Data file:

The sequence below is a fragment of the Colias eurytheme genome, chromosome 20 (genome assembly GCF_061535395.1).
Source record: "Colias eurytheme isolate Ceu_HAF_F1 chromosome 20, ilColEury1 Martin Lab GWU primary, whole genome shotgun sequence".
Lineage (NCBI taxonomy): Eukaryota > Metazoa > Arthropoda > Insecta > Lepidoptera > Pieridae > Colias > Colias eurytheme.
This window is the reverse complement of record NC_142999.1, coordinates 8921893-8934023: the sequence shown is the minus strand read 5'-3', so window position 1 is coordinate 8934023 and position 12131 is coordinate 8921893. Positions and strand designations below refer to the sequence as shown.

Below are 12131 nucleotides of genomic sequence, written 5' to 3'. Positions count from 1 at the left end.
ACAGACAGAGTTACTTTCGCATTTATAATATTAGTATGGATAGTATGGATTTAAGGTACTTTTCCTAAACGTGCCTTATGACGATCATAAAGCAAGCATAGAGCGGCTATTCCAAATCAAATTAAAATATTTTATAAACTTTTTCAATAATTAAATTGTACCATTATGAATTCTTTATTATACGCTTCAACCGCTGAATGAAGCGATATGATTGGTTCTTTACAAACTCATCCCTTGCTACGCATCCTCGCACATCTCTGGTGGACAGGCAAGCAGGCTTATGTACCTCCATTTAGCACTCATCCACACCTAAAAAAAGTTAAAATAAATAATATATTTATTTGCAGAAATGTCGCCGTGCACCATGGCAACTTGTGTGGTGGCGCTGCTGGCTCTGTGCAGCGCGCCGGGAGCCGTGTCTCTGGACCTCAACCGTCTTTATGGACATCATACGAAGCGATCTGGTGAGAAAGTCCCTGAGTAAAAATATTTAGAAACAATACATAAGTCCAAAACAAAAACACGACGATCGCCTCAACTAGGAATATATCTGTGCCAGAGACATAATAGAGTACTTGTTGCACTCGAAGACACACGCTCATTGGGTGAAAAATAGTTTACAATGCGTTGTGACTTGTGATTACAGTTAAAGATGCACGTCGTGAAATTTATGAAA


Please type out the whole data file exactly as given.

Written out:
The sequence below is a fragment of the Colias eurytheme genome, chromosome 20 (genome assembly GCF_061535395.1).
Source record: "Colias eurytheme isolate Ceu_HAF_F1 chromosome 20, ilColEury1 Martin Lab GWU primary, whole genome shotgun sequence".
Lineage (NCBI taxonomy): Eukaryota > Metazoa > Arthropoda > Insecta > Lepidoptera > Pieridae > Colias > Colias eurytheme.
This window is the reverse complement of record NC_142999.1, coordinates 8921893-8934023: the sequence shown is the minus strand read 5'-3', so window position 1 is coordinate 8934023 and position 12131 is coordinate 8921893. Positions and strand designations below refer to the sequence as shown.

Below are 12131 nucleotides of genomic sequence, written 5' to 3'. Positions count from 1 at the left end.
ACAGACAGAGTTACTTTCGCATTTATAATATTAGTATGGATAGTATGGATTTAAGGTACTTTTCCTAAACGTGCCTTATGACGATCATAAAGCAAGCATAGAGCGGCTATTCCAAATCAAATTAAAATATTTTATAAACTTTTTCAATAATTAAATTGTACCATTATGAATTCTTTATTATACGCTTCAACCGCTGAATGAAGCGATATGATTGGTTCTTTACAAACTCATCCCTTGCTACGCATCCTCGCACATCTCTGGTGGACAGGCAAGCAGGCTTATGTACCTCCATTTAGCACTCATCCACACCTAAAAAAAGTTAAAATAAATAATATATTTATTTGCAGAAATGTCGCCGTGCACCATGGCAACTTGTGTGGTGGCGCTGCTGGCTCTGTGCAGCGCGCCGGGAGCCGTGTCTCTGGACCTCAACCGTCTTTATGGACATCATACGAAGCGATCTGGTGAGAAAGTCCCTGAGTAAAAATATTTAGAAACAATACATAAGTCCAAAACAAAAACACGACGATCGCCTCAACTAGGAATATATCTGTGCCAGAGACATAATAGAGTACTTGTTGCACTCGAAGACACACGCTCATTGGGTGAAAAATAGTTTACAATGCGTTGTGACTTGTGATTACAGTTAAAGATGCACGTCGTGAAATTTATGAAA